After an easy flight on Southwest, we collected our bags and had only to walk ten paces to make our final arrangements to head up the canyon. We had secured reservations with Canyon Transportation before our departure and were quickly loaded in a van and were on our way. The chatty driver was well armed with the lowdown on Utah skiing and restaurant suggestions that came in handy later in the day.
We were able to check in early at our home for the weekend, Snowbird’s flagship Cliff Lodge and Spa, before taking the handy shuttle a mile up the road to the base of Alta.
The friendly crew at the Alta Ski Shop and Demo Center were quick to help us gather the right gear so we could head quickly out the door. I’m not sure I’ve ever observed better use of every square inch within a retail operation. Had we forgotten a hat, socks or sunscreen we were covered. And I was even able to sip a latte from their espresso bar while filling out the rental forms.
After a fabulous blue bird afternoon, we were joined by my son Alex who took a break from his collegiate studies at USC to spend time with me and his brother on the slopes. We made plans to check out the other side of the mountain!
The next day was spent exploring the slopes of Snowbird and we weren’t disappointed. During our hot tub review session, we determined that Snowbird definitely feels like the more sophisticated cousin to it’s traditional relative, Alta. And depending on your mood or company you may prefer one over the other. Within our trio, we found lots to like about both venues over our holiday weekend.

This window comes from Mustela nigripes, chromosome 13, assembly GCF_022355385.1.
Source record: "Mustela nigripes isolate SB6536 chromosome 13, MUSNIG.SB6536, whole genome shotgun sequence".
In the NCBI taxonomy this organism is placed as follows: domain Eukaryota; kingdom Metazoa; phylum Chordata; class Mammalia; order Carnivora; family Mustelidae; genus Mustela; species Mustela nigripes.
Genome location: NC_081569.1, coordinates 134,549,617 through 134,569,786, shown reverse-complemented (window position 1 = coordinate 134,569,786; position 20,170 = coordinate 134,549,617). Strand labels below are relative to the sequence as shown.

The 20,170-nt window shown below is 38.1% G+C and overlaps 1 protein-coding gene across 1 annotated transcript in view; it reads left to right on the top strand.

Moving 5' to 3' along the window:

And thanks to a combined ticket to both mountains you don’t have to choose. With the dual mountain pass, skiers have access to nearly 5,000 acres of the famous Utah powder.
They say Alta has “soul” and when you arrive, somehow you instantly know what they mean. It is peaceful and quiet. For skier’s only, you won’t hear the scraping of boarders moving down the hill behind you.
Located 33 miles from the airport, and covering 2200 acres with 54 runs, the resort truly has something for everyone. The variety of terrain, breathtaking alpine scenery and superb snow conditions combine to create a unique setting for an unforgettable outdoor experiences for skiers of every age and ability.